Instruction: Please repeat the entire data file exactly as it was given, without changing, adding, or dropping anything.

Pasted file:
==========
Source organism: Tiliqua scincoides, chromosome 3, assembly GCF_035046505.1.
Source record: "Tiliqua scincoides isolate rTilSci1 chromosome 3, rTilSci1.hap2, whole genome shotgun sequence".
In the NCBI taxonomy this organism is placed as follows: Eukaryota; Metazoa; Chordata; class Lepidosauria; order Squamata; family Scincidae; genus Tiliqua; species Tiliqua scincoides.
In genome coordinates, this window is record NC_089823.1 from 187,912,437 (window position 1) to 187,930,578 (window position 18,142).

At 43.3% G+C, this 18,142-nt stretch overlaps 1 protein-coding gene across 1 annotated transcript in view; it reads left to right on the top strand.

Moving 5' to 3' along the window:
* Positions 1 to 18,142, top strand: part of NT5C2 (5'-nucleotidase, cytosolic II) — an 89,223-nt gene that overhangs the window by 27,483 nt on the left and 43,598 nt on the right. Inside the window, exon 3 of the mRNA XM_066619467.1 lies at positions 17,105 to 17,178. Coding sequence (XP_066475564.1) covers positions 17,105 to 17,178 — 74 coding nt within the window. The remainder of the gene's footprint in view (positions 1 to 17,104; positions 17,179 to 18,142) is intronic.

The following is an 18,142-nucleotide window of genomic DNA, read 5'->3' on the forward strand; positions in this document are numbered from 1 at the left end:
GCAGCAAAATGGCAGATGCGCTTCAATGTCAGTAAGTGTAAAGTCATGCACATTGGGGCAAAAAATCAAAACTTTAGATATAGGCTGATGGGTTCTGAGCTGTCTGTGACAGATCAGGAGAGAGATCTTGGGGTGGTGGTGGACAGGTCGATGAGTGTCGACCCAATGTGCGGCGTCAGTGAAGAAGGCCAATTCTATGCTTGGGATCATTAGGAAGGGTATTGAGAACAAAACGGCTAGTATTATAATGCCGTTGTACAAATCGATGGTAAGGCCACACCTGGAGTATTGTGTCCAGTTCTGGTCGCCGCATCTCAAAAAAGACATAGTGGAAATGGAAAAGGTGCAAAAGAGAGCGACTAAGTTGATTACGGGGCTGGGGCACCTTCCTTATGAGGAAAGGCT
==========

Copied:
Source organism: Tiliqua scincoides, chromosome 3, assembly GCF_035046505.1.
Source record: "Tiliqua scincoides isolate rTilSci1 chromosome 3, rTilSci1.hap2, whole genome shotgun sequence".
In the NCBI taxonomy this organism is placed as follows: Eukaryota; Metazoa; Chordata; class Lepidosauria; order Squamata; family Scincidae; genus Tiliqua; species Tiliqua scincoides.
In genome coordinates, this window is record NC_089823.1 from 187,912,437 (window position 1) to 187,930,578 (window position 18,142).

At 43.3% G+C, this 18,142-nt stretch overlaps 1 protein-coding gene across 1 annotated transcript in view; it reads left to right on the top strand.

Moving 5' to 3' along the window:
* Positions 1 to 18,142, top strand: part of NT5C2 (5'-nucleotidase, cytosolic II) — an 89,223-nt gene that overhangs the window by 27,483 nt on the left and 43,598 nt on the right. Inside the window, exon 3 of the mRNA XM_066619467.1 lies at positions 17,105 to 17,178. Coding sequence (XP_066475564.1) covers positions 17,105 to 17,178 — 74 coding nt within the window. The remainder of the gene's footprint in view (positions 1 to 17,104; positions 17,179 to 18,142) is intronic.

The following is an 18,142-nucleotide window of genomic DNA, read 5'->3' on the forward strand; positions in this document are numbered from 1 at the left end:
GCAGCAAAATGGCAGATGCGCTTCAATGTCAGTAAGTGTAAAGTCATGCACATTGGGGCAAAAAATCAAAACTTTAGATATAGGCTGATGGGTTCTGAGCTGTCTGTGACAGATCAGGAGAGAGATCTTGGGGTGGTGGTGGACAGGTCGATGAGTGTCGACCCAATGTGCGGCGTCAGTGAAGAAGGCCAATTCTATGCTTGGGATCATTAGGAAGGGTATTGAGAACAAAACGGCTAGTATTATAATGCCGTTGTACAAATCGATGGTAAGGCCACACCTGGAGTATTGTGTCCAGTTCTGGTCGCCGCATCTCAAAAAAGACATAGTGGAAATGGAAAAGGTGCAAAAGAGAGCGACTAAGTTGATTACGGGGCTGGGGCACCTTCCTTATGAGGAAAGGCT